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Treatment options for solar keratoses

Find the treatment that’s best for you


Solar keratoses a precursor to non-melanoma skin cancer and it is impossible to predict which solar keratoses lesions will become cancerous. Even though relatively few solar keratoses lesions progress into non-melanoma skin cancer, specialists recommend that all cases of solar keratoses be treated. Your doctor can assess whether you have solar keratoses, and if necessary, discuss your different treatment options.

All treatments for solar keratoses work by killing the affected skin cells, allowing new, healthy cells to replace them from deeper layers of the skin.

Treating the lesion or the field

Lesion-directed treatment

For cases of few or isolated lesions, procedures that freeze or surgically remove the specific lesions are often used. This is also known as lesion-directed treatment, which focus on removing the visible lesions.  

These treatments include: 
• Cryotherapy, which freezes the affected skin
• Curettage, which involves scraping the skin with a sharp instrument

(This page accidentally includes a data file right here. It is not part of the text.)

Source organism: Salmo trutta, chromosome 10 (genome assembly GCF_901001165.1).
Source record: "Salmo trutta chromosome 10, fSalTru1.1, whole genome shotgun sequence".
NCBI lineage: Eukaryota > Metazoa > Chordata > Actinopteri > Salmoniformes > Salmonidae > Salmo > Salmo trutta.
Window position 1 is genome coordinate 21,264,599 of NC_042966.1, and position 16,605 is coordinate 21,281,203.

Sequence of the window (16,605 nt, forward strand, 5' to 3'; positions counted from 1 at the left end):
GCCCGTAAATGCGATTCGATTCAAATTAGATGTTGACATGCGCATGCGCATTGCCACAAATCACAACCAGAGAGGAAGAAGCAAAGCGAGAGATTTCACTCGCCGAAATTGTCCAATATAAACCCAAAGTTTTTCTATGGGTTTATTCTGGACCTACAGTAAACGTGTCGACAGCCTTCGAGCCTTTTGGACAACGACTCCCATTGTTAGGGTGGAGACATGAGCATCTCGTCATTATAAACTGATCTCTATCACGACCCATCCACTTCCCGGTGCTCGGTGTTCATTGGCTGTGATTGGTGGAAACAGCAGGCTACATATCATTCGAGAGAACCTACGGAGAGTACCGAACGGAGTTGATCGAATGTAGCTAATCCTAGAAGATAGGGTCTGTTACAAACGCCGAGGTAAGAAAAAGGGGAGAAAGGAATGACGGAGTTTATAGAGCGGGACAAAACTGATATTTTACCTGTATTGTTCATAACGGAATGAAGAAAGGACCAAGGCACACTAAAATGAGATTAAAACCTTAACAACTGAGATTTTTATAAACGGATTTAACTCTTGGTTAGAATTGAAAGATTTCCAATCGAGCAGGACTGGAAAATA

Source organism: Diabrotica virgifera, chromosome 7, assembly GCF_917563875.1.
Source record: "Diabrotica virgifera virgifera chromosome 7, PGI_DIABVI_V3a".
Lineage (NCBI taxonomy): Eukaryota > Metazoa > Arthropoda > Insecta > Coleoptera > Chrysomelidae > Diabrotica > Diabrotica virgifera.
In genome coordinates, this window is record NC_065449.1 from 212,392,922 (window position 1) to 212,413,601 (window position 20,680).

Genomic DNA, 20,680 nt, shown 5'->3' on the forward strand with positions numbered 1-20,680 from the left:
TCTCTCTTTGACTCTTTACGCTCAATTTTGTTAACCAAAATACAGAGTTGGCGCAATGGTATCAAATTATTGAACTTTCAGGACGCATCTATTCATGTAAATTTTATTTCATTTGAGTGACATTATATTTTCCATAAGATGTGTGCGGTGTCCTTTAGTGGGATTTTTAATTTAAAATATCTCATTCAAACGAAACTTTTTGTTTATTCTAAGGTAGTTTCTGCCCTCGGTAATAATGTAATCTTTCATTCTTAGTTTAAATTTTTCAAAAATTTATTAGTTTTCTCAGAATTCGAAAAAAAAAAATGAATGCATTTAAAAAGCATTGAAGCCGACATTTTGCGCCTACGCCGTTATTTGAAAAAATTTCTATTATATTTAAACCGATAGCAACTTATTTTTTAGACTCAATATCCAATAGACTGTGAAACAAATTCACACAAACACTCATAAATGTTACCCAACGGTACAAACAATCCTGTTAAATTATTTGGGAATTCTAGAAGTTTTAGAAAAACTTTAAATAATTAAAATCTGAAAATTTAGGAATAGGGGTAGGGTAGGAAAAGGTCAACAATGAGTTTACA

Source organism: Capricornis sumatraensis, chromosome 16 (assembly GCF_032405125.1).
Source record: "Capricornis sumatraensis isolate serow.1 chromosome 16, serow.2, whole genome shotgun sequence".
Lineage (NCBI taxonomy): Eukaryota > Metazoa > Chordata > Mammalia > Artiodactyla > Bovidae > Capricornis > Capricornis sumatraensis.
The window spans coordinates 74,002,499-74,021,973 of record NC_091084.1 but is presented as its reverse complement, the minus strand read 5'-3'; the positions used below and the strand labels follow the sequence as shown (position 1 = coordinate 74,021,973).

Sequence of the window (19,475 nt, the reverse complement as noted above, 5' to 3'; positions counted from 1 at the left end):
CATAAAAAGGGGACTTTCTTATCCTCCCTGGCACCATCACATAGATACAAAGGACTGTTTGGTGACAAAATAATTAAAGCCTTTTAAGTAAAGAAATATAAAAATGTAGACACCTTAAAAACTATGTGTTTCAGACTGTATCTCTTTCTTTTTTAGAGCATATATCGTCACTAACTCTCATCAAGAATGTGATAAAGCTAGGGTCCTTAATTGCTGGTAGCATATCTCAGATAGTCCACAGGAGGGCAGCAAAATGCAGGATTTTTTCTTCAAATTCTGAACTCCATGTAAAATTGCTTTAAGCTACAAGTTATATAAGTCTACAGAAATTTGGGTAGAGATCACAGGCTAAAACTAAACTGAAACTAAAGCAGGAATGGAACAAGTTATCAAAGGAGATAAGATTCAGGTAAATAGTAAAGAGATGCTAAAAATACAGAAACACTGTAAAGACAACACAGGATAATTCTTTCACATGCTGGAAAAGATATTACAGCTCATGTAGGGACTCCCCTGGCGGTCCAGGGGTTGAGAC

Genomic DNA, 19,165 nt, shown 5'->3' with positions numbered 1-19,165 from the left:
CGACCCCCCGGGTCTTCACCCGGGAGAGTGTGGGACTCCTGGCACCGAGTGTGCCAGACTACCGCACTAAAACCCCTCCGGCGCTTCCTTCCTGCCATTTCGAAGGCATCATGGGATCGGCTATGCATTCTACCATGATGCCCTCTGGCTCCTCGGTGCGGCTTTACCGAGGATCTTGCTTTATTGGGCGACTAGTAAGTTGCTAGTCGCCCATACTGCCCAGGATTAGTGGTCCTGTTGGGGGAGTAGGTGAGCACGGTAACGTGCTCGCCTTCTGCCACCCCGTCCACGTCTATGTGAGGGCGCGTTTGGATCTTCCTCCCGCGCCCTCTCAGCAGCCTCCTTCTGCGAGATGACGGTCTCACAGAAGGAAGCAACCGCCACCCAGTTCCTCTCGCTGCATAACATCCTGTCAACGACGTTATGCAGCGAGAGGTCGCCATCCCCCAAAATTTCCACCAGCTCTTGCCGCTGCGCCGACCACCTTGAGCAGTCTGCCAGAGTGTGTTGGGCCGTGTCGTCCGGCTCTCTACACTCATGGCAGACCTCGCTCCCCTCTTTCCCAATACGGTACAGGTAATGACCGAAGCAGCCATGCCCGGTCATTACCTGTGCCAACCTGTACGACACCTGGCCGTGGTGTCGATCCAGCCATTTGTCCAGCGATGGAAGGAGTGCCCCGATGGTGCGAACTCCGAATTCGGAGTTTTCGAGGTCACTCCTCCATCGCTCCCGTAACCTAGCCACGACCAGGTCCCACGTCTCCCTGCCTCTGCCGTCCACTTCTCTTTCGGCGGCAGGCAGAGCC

• Cautery, which burns the solar keratoses off and prevents bleeding
• Excision, which involves cutting the solar keratoses out of the skin

Field treatment

On areas of the skin with more solar damage having multiple solar keratoses lesions including non-visible solar keratoses lesions a so-called field treatment is often used. Field treatments target the entire sun-damaged skin area. Non-visible solar keratoses can occur up to 10-times more often than visible solar keratoses, particularly in long term sun-exposed skin. 

Field treatments include: 

• Topical treatments (creams, ointments, gels)
• Photodynamic therapy, which uses a chemical substance and a strong source of light to destroy the sun-damaged skin cells. 
You can read more about the different kinds of topical treatments in the article ‘More on topical treatments for solar keratoses’.

Deciding on the right treatment for you

It’s a good idea to know the different treatment options in advance of your discussion with your doctor about which treatment is best for you. Don’t be afraid to ask your doctor as many questions as you need to. 

Questions to consider

If your doctor prescribes a topical treatment, it may be helpful to make a list of questions to ensure you know how to use it correctly. These questions may include:

• How should I apply my treatment?
• How often should I apply my treatment?
• For how long should I apply my treatment?
• How does it work?
• How soon might I see results?
• What are the possible side effects of my treatment? 
• How likely is the risk of long-term cosmetic effects?
• Can I combine this treatment with another medication?
• Can I go out in the sun after applying this treatment?